Mdarius, do you know what the old Natural History building is being used for?

-Dell

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Mdarius
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Re: New to the forum

Post by Mdarius » February 22nd, 2012, 1:26 pm

Dell Despain wrote: Mdarius, do you know what the old Natural History building is being used for?

-Dell
Nope. I just know it's a nice area to see purty critters.

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Brendan
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Re: New to the forum

Post by Brendan » February 24th, 2012, 9:48 am

Awesome photos of a really unique situation and some very attractive lutosus. It's encouraging to know that people are able to coexist with these guys and not feel the urge to have to remove them. Long term it will be interesting to see how they fair. Being that you are seeing then in June I'd guess they are probably females using those walls as a gestation site. Very cool. Thanks for sharing!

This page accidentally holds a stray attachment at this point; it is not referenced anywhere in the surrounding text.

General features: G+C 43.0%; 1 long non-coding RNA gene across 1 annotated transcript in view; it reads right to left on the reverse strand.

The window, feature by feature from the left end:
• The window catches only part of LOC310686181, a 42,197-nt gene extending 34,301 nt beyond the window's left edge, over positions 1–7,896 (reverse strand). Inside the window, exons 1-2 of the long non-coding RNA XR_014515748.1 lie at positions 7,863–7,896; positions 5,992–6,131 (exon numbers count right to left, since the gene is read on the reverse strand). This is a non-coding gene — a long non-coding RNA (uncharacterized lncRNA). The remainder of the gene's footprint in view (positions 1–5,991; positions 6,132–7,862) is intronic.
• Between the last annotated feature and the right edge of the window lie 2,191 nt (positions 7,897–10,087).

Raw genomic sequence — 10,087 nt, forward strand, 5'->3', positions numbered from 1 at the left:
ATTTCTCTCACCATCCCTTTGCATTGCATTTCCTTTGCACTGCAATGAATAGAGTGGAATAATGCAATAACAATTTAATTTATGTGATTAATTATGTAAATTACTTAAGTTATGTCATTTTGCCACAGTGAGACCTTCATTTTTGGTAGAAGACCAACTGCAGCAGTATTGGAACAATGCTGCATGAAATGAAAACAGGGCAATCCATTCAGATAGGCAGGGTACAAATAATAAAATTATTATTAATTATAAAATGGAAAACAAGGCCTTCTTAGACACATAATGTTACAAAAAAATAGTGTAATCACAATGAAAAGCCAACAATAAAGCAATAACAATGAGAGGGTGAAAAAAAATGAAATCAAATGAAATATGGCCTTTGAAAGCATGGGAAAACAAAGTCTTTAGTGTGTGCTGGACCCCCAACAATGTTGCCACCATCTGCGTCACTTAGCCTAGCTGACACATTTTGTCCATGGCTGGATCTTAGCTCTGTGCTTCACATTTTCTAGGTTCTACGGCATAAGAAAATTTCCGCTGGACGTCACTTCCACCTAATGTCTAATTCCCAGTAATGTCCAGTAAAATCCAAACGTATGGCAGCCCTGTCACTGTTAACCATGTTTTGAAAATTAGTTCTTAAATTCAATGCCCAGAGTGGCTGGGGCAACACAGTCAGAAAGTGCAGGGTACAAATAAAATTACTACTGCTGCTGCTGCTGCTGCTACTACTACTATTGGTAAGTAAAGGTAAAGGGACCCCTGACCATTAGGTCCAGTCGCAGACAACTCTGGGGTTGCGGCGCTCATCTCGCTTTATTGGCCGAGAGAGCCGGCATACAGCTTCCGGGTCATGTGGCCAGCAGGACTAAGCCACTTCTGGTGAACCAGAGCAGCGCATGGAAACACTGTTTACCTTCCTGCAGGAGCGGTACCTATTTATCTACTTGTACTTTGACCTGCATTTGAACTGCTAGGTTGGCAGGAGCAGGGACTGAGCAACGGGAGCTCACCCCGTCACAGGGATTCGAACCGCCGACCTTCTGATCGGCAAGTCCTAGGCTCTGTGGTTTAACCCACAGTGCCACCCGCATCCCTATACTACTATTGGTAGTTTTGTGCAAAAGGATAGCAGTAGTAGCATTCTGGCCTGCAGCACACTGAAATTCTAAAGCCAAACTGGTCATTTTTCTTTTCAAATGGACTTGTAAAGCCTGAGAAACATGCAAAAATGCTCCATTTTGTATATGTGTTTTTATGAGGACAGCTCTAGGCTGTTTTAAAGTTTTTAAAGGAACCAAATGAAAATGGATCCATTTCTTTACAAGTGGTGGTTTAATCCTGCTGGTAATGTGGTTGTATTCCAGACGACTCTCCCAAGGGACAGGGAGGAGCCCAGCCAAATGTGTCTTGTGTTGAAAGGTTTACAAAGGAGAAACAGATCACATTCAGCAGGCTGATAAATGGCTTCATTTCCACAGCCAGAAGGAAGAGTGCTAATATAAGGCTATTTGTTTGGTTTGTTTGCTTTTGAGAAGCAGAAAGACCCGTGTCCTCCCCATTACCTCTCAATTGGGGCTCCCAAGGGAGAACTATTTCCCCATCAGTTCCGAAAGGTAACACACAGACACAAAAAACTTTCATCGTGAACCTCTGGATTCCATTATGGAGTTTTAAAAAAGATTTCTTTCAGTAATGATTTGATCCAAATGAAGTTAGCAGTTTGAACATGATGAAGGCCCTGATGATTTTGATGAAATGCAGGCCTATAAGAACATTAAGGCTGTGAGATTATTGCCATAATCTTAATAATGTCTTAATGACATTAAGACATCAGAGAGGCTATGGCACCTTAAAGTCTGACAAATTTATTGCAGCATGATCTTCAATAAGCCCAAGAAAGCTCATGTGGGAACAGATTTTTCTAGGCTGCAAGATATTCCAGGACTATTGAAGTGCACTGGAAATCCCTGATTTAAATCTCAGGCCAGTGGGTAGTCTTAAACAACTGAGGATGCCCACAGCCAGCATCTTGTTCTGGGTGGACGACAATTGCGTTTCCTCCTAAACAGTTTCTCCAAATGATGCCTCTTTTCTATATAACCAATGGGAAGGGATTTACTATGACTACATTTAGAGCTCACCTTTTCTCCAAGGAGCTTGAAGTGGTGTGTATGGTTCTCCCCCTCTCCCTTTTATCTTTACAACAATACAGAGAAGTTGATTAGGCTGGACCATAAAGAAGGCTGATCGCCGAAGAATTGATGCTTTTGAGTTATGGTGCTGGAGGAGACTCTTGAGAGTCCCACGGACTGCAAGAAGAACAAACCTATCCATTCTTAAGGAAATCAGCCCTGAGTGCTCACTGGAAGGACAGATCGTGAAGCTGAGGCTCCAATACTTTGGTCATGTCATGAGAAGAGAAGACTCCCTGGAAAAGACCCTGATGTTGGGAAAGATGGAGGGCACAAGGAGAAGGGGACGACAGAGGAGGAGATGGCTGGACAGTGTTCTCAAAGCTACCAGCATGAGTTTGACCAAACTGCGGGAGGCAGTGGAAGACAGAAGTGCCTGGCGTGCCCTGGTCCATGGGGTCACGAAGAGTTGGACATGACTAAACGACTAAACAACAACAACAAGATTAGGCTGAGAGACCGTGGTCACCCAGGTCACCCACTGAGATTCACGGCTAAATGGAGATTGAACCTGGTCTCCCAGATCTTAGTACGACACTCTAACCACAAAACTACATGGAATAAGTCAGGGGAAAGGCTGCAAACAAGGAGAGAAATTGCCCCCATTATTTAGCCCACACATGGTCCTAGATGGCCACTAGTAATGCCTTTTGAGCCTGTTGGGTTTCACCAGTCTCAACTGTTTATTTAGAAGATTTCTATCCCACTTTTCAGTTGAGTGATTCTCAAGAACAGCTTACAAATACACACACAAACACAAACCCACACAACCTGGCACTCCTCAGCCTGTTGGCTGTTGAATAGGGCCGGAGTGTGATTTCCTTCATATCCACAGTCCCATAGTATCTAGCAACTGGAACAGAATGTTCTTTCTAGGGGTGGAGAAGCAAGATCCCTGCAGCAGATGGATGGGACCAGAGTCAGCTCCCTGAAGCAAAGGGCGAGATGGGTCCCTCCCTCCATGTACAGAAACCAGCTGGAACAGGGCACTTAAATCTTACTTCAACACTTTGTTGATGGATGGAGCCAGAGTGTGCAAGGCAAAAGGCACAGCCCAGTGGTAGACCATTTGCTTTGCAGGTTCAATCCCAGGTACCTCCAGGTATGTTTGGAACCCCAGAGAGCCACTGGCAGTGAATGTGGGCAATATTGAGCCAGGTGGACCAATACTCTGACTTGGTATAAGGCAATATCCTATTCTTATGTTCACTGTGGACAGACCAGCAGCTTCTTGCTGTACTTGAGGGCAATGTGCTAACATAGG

B

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DMong
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Re: New to the forum

Post by DMong » February 24th, 2012, 11:08 am

Awesome stuff there man!,..........boy!, ya sure want to be careful where you place your feet and hands around there..LOL! :lol:


~Doug

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jayder85
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Re: New to the forum

Post by jayder85 » February 24th, 2012, 2:48 pm

Welcome! You will enjoy it. A lot of very knowledgeable people here!

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DaveR
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Re: New to the forum

Post by DaveR » February 24th, 2012, 3:37 pm

Welcome to the FHF. This place is the BEST. No better site to see awesome photos and be exposed to tons of information and opinion. I learn something every time I visit.

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Jeremy Westerman
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Re: New to the forum

Post by Jeremy Westerman » February 24th, 2012, 8:23 pm